Finding Professional Balance

What can we do to better support our teachers in ways such as development to help decrease the burnout rate?
—I., Connecticut

Teacher burnout is a world-wide phenomenon. My predecessor, Mary Bigelow, addressed this issue a couple of years ago (https://goo.gl/PS4HWJ) but it merits continued discussion. I’ve maintained that strategies for avoiding or mitigating burnout should be part of teacher education, but most educators don’t receive any formal training in these strategies.

I tried to focus on the things in my control and kept my highest priority—the happiness of my family and myself— in mind. I wouldn’t have been any good to my family, or my students, had I burnt out.

You are not alone
Confide in friends, family and colleagues about what you’re facing. Teachers associations will likely have phone lines and councillors for you to contact. There is no stigma to admitting you need help. Also watch your colleagues for signs of burnout.

Work hard, but not stupid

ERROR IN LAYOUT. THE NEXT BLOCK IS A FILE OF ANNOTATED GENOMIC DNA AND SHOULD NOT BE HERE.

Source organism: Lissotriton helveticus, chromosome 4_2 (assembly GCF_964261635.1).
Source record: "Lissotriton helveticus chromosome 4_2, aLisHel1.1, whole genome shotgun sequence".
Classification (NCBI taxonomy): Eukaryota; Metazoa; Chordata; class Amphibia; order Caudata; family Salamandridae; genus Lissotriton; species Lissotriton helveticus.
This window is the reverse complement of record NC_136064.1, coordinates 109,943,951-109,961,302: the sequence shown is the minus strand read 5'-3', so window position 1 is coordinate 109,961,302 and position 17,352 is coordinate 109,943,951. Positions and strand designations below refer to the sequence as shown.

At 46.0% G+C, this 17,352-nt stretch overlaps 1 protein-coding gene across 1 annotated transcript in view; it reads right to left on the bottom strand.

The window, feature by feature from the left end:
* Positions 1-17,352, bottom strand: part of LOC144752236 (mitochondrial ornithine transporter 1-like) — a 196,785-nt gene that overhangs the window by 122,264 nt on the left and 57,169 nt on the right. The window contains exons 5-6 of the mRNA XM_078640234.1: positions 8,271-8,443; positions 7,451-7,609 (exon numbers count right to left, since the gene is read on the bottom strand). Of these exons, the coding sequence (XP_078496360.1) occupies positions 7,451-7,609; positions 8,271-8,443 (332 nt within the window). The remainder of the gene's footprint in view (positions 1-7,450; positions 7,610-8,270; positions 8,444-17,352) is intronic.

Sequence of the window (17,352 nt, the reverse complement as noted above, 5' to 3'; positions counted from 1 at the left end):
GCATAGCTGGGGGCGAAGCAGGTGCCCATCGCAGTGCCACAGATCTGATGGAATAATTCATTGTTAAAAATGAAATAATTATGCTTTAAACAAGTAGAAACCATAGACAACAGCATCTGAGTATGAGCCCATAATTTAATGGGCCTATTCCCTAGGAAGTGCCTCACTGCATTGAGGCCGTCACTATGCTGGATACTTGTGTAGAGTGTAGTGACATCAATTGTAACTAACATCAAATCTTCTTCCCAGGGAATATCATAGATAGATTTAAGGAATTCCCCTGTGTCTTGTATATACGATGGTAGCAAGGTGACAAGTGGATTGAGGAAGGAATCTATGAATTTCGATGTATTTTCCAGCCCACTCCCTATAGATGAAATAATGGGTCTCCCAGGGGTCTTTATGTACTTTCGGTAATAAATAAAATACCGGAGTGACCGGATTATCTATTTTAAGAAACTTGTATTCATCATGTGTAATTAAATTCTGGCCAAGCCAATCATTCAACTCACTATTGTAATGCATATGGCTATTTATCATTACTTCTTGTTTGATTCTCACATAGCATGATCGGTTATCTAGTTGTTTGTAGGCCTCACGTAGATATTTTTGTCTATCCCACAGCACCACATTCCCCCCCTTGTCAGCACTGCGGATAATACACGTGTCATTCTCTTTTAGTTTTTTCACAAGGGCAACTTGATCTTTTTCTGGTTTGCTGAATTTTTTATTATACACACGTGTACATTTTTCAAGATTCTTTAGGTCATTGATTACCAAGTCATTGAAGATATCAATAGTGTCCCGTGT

Look at how you work and set some realistic goals. Modify your assessment strategies to reduce grading. Drop some voluntary committees, coaching or supervision no matter how much you like it. Try arriving a little earlier or staying later on some days to prepare and grade while preserving other evenings and weekends for you and your family.

Incorporate wellness into your life
Is your diet (reasonably) healthy? Do you have any exercise routines? Don’t dwell on things you can’t control and look at positive things you are accomplishing. Take up or revisit a hobby. You are no good to anyone if you are sick so take time off to address your health.

Take care of yourselves, people!

 

Photo Credit:  Firesam! via Flickr

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